Five takeaways from the fake news committee recommendations

Five takeaways from the fake news committee recommendations

The Select Committee on Deliberate Online Falsehoods has put up 22 recommendations. Here are five quick takeaways.

One: There isn’t even a definition

First, the glaring omission is that there isn’t even a definition of what constitutes deliberate online falsehoods. The committee only goes so far as to say that such falsehoods “harm democracy and the genuine contestation of ideas in the marketplace.”

But what is exactly deemed deliberate online falsehoods? How do you tell deliberate from unintentional, due to carelessness or ignorance? What if something is half true/half false, or cannot be proven to be demonstrably false? Many questions abound.

It is odd that a Select Committee on Deliberate Online Falsehoods is unable to even come up with a definition of what constitutes the very thing they are trying to combat.

Two: The new password is national security and sovereignty

The committee says that “strong” governmental response is needed to safeguard national security and sovereignty.

And the government’s response is to echo the exact same thing: “Online falsehoods can harm national security and undermine a nation’s sovereignty.”

How convenient! Haven’t we heard this before?

Anyone who dares object to something that is being done ostensibly to protect national security and sovereignty would risk coming across as either a fool or a traitor.

Three: Cripple revenue sources and you win half the battle

The committee proposes new laws to prevent companies from advertising on platforms deemed to be spreading online falsehoods.

Without revenue streams, platforms would struggle and fail. This is a calibrated approach to clamping down on social media platforms, a sledgehammer approach to an issue that is far more complex.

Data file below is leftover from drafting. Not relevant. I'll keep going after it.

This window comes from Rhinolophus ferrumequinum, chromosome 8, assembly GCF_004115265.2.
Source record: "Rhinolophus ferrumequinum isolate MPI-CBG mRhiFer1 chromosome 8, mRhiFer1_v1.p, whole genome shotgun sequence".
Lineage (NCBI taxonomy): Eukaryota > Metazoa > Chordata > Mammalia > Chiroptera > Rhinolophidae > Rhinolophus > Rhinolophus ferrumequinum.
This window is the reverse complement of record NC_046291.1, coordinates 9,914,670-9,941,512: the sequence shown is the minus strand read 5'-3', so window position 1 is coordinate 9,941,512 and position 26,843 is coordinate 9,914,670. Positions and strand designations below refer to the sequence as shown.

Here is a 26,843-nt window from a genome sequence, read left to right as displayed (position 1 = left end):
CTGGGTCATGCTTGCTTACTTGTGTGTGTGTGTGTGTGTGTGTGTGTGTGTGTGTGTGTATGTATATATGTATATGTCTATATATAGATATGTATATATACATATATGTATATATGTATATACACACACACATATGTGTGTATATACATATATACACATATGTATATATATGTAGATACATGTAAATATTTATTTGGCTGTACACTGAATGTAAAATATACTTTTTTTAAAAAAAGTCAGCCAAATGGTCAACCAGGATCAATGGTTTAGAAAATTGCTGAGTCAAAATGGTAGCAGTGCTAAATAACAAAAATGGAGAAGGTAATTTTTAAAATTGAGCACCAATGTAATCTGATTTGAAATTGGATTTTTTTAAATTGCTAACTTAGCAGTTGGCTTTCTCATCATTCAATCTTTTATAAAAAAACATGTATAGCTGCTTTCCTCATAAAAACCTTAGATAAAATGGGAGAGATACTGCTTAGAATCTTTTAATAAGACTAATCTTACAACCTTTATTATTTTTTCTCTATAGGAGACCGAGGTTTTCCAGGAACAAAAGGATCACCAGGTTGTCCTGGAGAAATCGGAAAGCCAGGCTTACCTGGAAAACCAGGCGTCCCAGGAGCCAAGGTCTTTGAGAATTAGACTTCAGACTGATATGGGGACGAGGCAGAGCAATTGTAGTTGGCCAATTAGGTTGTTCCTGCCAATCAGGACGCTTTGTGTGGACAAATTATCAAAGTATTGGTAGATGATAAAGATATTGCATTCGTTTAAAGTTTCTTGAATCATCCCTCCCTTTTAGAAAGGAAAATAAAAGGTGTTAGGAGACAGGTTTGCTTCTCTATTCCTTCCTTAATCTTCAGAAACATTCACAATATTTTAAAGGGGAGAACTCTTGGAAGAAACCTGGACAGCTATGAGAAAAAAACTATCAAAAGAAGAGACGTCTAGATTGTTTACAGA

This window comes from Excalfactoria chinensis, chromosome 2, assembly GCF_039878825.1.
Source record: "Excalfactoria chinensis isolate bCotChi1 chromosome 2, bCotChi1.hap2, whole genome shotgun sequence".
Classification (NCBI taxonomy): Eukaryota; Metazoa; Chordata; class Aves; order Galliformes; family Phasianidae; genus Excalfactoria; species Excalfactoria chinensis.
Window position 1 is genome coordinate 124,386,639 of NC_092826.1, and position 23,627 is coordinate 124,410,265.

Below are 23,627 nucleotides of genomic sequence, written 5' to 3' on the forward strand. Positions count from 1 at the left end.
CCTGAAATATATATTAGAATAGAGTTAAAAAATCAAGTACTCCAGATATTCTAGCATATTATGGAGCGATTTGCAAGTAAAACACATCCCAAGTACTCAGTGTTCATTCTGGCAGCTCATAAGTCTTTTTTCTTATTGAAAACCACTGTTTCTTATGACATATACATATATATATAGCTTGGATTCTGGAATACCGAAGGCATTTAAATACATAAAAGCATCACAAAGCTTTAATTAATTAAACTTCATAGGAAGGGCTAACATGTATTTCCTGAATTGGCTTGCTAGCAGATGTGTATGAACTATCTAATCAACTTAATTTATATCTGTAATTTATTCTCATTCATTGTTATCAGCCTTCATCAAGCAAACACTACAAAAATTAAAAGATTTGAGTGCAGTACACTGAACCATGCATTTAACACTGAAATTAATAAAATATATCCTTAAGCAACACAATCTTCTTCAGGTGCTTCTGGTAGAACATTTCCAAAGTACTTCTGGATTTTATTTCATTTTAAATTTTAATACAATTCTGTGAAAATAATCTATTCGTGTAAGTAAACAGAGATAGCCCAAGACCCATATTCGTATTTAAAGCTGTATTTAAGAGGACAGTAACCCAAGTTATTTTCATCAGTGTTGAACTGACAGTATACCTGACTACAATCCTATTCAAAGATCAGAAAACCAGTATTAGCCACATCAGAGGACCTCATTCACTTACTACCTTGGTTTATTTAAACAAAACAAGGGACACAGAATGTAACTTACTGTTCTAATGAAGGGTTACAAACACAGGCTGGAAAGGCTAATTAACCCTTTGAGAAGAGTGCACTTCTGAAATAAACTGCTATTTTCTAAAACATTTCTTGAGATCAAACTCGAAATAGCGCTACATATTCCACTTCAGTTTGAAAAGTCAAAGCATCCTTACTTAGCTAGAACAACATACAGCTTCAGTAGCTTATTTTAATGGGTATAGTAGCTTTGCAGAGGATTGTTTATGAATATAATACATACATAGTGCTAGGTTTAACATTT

Four: One committee against one man

The committee singled out historian Thum Ping Tjin rather extensively, saying he was not a “credible representor” and that his views carried “no weight” and he “clearly lied” about his credentials.

An inordinate amount of time was spent grilling Thum during the hearings, and an inordinate amount of space is given to Thum for the committee’s report and findings.

After going through 170 written representations and hearing evidence from 65 individuals and organisations, the focus is still on one man. If Thum is persona non grata (unacceptable and unwelcome), why waste so much time and space on him?

Five: Fact-checking coalition (but with or without the government?)

The committee’s recommendation of a fact-checking coalition to debunk falsehoods is a good one.

Last year, FactCheck Initiative Japan (FIJ) was launched, comprising media and technology organisations pooling resources and tapping expertise to fact-check falsehoods quickly and effectively.

The Japanese government plays no part in FIJ, and if we have such a fact-checking coalition for Singapore, the government should also not have a role.

Getting the government to take the lead in fact-checking issues relating to governance and politics could be just the thing to turn the coalition into a sham and a propaganda machine.

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